• Scientists at the French National Center for Scientific Research, in 2012, found that high-traffic brain regions - normally bright hubs of activity, even during sleep - are dark in coma patients while other areas inexplicably light up. (indiatimes.com)
  • In the last decade, the synergistic interaction of neurosurgeons, engineers, and neuroscientists, combined with new technologies, has enabled scientists to study the awake, behaving human brain directly. (mit.edu)
  • NIST and German scientists used the NIST sensor to measure alpha waves in the brain associated with a person opening and closing their eyes as well as signals resulting from stimulation of the hand. (nist.gov)
  • Working with Bhaduri, who has a background in statistics and bioinformatics, Pollen and Nowakowski began exploring how specific classes of neurons and stem cells in the developing brain contribute to normal brain growth as well as to neurodevelopmental disease, and have begun to build a comprehensive, open-source atlas of gene expression across the developing brain, which they hope will serve as a resource for other scientists. (eurekalert.org)
  • Now, scientists using brain scanners and a crew of eager dogs have discovered that dog brains, too, have dedicated voice areas . (slashdot.org)
  • Chinese scientists have implanted human brain genes into monkeys, taking another step into what has been described as the "ethical nightmare" realm of gene -editing. (theepochtimes.com)
  • In a study published last month in Beijing's National Science Review, the journal of the state-sponsored Chinese Academy of Science, scientists inserted the human gene, MCPH1, which has been linked to brain development, into 11 monkey embryos via a virus which carried the gene into the monkeys' brains. (theepochtimes.com)
  • Natural selection could have favoured bigger brains, faster thinking, different personalities, or lower susceptibility to neurological diseases, Lahn says. (newscientist.com)
  • There are plenty of theories, of course, especially regarding why: increasingly complex social networks, a culture built around tool use and collaboration, the challenge of adapting to a mercurial and often harsh climate - any or all of these evolutionary pressures could have selected for bigger brains. (businessinsider.com)
  • Although it was initially thought that bigger brains were supported by smaller digestive systems, later studies revealed that other mechanisms could also be at work. (sciencemag.org)
  • The human brain is comprised of 1011 neurons. (archive.org)
  • The human brain possesses about 100 billion neurons with roughly 1 quadrillion - 1 million billion - connections known as synapses wiring these cells together. (yahoo.com)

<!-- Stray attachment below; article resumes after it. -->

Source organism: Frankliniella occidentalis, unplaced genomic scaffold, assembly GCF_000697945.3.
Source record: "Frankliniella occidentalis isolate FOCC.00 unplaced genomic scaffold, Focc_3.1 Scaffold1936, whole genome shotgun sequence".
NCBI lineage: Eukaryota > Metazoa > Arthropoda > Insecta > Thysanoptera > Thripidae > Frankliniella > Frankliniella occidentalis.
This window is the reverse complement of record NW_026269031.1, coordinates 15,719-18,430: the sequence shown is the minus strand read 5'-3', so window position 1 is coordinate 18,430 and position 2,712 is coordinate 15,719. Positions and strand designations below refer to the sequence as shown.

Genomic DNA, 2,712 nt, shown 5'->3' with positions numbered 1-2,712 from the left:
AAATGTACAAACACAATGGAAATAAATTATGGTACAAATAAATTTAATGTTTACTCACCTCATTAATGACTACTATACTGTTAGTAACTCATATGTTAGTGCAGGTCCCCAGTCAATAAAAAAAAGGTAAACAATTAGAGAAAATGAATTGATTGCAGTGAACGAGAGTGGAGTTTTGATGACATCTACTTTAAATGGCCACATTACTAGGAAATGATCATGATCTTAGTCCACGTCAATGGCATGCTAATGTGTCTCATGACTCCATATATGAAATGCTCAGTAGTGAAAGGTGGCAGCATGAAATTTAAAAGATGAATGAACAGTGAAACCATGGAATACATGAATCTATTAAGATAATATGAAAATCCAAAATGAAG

• The brain processes information through the coordinated activity of billions of electrically active cells, called neurons. (forbes.com)
  • Spanish neuroscientist Santiago Ramón y Cajal revolutionized the study of the brain when he observed neurons for the first time. (scientificamerican.com)
  • When the researchers injected an electrical current into the neurons' dendrites, they found much less activity made its way to the somas (cell bodies) in human cells than to the rodent somas. (scientificamerican.com)
  • Ultimately, the properties of human dendrites could endow neurons with more computing power than those of rodents. (scientificamerican.com)
  • A human brain is composed of roughly 100 billion neurons, and those form a very intricate but also incredibly dynamic network. (popularmechanics.com)
  • Even if we ignored most of the complexity in the brain[if we put] aside the fact that we dont have just one type of neuron, or if we assumed all the neurons are healthy, and so onthere isnt a supercomputer on earth that could create this type of theoretical model for anything close to even a million neurons over any realistic time period. (popularmechanics.com)
  • But when you try to add more and more neurons, the system just breaks down and no longer acts anything like the neurons in the brain. (popularmechanics.com)
  • Our ultimate goal with this technology is to use data to understand how these networks of neurons work, and combine blocks of them together to make a realistic brain model. (popularmechanics.com)
  • the brain and neurons, there could be no such thing as awareness. (mail-archive.com)
  • Complex social patterns The researches found spindle neurons in the same location in toothed whales with the largest brains, which the researchers said suggests that they may be related to brain size. (hindustantimes.com)